Structural stability enables high thermoelectric performance in room temperature Ag2Se†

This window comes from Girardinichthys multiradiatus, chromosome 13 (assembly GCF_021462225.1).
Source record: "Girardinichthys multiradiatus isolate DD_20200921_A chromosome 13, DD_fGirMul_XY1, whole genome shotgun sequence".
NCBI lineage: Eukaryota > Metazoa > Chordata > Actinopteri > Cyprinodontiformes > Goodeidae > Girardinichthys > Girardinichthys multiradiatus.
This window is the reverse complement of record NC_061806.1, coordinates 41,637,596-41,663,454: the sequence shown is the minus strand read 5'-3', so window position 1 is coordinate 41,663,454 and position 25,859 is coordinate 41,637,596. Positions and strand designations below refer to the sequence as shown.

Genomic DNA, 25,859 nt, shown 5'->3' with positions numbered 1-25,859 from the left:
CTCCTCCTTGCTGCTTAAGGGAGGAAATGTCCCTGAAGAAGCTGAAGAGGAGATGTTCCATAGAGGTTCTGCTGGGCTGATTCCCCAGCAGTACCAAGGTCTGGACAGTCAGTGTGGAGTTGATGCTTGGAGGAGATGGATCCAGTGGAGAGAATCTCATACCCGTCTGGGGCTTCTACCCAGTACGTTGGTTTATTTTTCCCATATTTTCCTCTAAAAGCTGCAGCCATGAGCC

Ag2Se is considered as an attractive candidate for use in room-temperature thermoelectric applications owing to its unique transport properties, such as glass-like thermal conductivity and good electrical conductivity. However, understanding the correlation between composition (Ag/Se ratio), defect structure, and transport properties is an important prerequisite to optimize its figure of merit (ZT). Using in-depth microscopic analysis, this study reveals the coexistence of a metastable and the main orthorhombic crystal structure in stoichiometric Ag2Se. The formation of the metastable structure was found to be detrimental to the transport properties of bulk Ag2Se. We were able to successfully inhibit its formation and stabilize the main orthorhombic structure via small anion (Se and S) excess. The compositions Ag2SeChy (y ≤ 0.01; Ch = Se, S) yielded 40–70% rise in carrier mobility with a value of 2510 cm2 V−1 s−1 at 300 K and extremely low lattice-thermal-conductivity (0.2–0.1 W m−1 K−1 over 300–375 K). This combination of transport properties yielded a room-temperature power factor of 3.2 mW m−1 K−2 and a nearly flat ZT value of ∼1.0 over the 300–375 K temperature range. Additionally, a record-high conversion efficiency (ηmax) of 3.7% was theoretically obtained for single-leg Ag2Se for a small temperature gradient of ∼80 K.